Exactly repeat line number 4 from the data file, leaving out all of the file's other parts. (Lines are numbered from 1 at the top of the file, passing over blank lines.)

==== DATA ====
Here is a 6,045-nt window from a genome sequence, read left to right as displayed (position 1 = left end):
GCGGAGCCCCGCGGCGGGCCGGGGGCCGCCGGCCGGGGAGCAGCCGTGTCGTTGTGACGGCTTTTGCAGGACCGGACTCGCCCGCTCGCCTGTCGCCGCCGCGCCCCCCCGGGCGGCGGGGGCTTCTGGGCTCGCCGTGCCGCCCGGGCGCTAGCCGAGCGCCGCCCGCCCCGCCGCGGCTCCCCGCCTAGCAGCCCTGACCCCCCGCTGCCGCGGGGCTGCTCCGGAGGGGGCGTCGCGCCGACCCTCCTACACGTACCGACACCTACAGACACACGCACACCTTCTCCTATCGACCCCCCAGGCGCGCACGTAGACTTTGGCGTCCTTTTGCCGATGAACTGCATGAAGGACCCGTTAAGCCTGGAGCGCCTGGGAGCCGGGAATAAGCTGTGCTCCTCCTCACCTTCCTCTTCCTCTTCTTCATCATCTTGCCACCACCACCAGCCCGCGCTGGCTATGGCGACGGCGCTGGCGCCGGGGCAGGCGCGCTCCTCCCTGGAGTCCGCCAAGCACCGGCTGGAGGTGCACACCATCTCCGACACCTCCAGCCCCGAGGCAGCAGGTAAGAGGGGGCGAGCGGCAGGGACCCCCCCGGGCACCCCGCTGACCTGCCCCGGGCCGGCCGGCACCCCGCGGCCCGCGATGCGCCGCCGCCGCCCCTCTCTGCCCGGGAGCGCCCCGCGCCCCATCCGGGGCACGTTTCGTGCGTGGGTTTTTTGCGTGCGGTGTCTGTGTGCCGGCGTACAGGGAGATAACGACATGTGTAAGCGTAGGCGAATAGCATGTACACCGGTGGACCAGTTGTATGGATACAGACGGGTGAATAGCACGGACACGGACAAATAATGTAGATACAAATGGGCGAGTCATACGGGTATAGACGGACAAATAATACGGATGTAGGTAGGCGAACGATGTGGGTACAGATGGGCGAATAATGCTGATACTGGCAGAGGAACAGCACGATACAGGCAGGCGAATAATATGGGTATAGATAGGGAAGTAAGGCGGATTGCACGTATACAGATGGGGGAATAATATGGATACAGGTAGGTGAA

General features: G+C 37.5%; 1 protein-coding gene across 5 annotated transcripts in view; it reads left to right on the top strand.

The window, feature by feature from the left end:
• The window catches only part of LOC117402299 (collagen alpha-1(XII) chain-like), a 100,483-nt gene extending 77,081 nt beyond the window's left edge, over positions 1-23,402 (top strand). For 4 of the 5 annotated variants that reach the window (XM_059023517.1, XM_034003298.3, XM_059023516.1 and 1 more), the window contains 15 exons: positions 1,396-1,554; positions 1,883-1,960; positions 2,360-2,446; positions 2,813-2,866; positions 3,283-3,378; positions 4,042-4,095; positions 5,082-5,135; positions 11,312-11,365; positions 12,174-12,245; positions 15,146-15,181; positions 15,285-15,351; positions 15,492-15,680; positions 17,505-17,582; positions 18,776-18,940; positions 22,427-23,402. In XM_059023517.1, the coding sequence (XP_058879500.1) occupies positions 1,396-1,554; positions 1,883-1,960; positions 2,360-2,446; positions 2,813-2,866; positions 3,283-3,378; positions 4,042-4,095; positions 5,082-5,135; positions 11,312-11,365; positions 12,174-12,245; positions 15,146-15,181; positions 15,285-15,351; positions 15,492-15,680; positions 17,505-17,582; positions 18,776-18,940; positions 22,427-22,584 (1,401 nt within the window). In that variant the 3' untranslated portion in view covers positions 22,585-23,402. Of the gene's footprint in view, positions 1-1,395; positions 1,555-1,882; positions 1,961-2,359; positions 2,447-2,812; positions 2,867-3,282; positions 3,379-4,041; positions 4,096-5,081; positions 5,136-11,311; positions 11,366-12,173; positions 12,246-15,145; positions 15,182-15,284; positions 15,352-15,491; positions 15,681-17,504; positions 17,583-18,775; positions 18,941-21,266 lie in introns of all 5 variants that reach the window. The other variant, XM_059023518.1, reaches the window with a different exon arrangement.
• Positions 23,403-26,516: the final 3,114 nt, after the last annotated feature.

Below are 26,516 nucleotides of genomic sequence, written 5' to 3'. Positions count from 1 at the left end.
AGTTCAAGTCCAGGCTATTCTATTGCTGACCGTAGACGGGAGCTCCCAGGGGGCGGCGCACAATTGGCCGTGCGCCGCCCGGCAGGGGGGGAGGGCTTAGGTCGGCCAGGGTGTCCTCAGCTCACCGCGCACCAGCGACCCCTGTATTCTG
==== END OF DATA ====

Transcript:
The window, feature by feature from the left end: